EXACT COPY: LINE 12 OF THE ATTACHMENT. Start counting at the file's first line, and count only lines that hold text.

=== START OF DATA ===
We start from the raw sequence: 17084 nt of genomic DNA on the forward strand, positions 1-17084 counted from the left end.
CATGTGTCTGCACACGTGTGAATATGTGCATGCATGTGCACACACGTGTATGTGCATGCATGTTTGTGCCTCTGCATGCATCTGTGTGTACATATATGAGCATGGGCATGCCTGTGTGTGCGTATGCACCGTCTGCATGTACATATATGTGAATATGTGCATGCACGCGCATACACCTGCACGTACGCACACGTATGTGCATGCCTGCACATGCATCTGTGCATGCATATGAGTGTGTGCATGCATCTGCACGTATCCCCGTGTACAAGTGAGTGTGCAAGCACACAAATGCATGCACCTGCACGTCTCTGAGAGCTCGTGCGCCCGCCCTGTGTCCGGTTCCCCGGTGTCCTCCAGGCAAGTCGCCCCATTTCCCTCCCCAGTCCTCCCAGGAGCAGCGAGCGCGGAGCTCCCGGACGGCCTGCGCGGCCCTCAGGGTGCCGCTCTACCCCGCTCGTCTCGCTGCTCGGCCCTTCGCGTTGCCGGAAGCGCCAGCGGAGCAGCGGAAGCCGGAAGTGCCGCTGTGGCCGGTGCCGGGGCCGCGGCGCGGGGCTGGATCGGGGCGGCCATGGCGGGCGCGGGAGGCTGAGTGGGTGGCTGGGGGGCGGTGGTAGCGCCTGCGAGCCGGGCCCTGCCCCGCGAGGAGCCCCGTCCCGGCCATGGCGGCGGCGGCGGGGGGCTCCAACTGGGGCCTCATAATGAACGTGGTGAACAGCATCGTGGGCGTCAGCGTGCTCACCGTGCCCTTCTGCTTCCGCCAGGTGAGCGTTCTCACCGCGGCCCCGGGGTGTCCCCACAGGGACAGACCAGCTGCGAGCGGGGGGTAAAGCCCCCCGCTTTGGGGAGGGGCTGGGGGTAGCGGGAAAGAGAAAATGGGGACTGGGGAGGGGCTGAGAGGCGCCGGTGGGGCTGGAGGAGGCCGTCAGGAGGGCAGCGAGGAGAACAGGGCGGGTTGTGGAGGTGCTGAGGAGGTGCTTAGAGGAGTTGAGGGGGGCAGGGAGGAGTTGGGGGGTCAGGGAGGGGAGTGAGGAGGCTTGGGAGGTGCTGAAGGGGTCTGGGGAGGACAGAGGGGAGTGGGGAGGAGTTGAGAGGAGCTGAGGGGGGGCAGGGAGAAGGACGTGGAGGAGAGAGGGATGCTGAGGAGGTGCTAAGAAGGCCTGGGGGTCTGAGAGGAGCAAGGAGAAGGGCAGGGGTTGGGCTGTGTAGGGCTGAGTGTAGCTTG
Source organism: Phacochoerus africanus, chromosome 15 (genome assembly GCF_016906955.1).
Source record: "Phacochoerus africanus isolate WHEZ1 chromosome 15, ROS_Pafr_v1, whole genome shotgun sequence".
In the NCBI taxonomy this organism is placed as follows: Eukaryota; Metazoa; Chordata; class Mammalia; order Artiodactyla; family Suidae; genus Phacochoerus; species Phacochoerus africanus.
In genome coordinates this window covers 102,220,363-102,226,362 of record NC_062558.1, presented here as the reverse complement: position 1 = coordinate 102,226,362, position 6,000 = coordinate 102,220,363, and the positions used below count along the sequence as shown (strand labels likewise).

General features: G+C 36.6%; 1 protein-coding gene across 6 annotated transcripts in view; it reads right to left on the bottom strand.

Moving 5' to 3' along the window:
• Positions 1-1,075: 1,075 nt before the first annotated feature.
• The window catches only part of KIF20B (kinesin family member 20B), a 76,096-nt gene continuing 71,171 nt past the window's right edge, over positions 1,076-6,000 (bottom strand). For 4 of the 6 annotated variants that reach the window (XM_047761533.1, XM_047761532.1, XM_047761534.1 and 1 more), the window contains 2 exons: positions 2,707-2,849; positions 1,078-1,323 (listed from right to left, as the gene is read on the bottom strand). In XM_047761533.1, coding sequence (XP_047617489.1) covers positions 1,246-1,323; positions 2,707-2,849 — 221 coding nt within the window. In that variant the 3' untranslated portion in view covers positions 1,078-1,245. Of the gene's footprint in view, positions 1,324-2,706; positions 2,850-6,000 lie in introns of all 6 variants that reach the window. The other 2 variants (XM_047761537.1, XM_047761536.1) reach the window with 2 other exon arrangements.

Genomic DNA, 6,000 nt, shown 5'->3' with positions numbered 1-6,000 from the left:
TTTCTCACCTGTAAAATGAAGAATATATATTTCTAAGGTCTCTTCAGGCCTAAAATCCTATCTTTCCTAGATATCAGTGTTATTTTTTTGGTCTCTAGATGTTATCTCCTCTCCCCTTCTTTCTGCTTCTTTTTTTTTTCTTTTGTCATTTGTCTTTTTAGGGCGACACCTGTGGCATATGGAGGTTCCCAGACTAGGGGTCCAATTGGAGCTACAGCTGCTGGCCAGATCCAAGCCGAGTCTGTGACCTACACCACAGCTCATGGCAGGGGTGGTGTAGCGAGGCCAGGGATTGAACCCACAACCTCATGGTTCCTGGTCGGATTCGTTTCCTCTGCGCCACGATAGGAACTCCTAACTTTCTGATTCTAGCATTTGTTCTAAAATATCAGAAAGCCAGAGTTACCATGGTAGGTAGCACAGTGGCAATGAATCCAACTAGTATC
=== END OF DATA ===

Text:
TTTCTCACCTGTAAAATGAAGAATATATATTTCTAAGGTCTCTTCAGGCCTAAAATCCTATCTTTCCTAGATATCAGTGTTATTTTTTTGGTCTCTAGATGTTATCTCCTCTCCCCTTCTTTCTGCTTCTTTTTTTTTTCTTTTGTCATTTGTCTTTTTAGGGCGACACCTGTGGCATATGGAGGTTCCCAGACTAGGGGTCCAATTGGAGCTACAGCTGCTGGCCAGATCCAAGCCGAGTCTGTGACCTACACCACAGCTCATGGCAGGGGTGGTGTAGCGAGGCCAGGGATTGAACCCACAACCTCATGGTTCCTGGTCGGATTCGTTTCCTCTGCGCCACGATAGGAACTCCTAACTTTCTGATTCTAGCATTTGTTCTAAAATATCAGAAAGCCAGAGTTACCATGGTAGGTAGCACAGTGGCAATGAATCCAACTAGTATC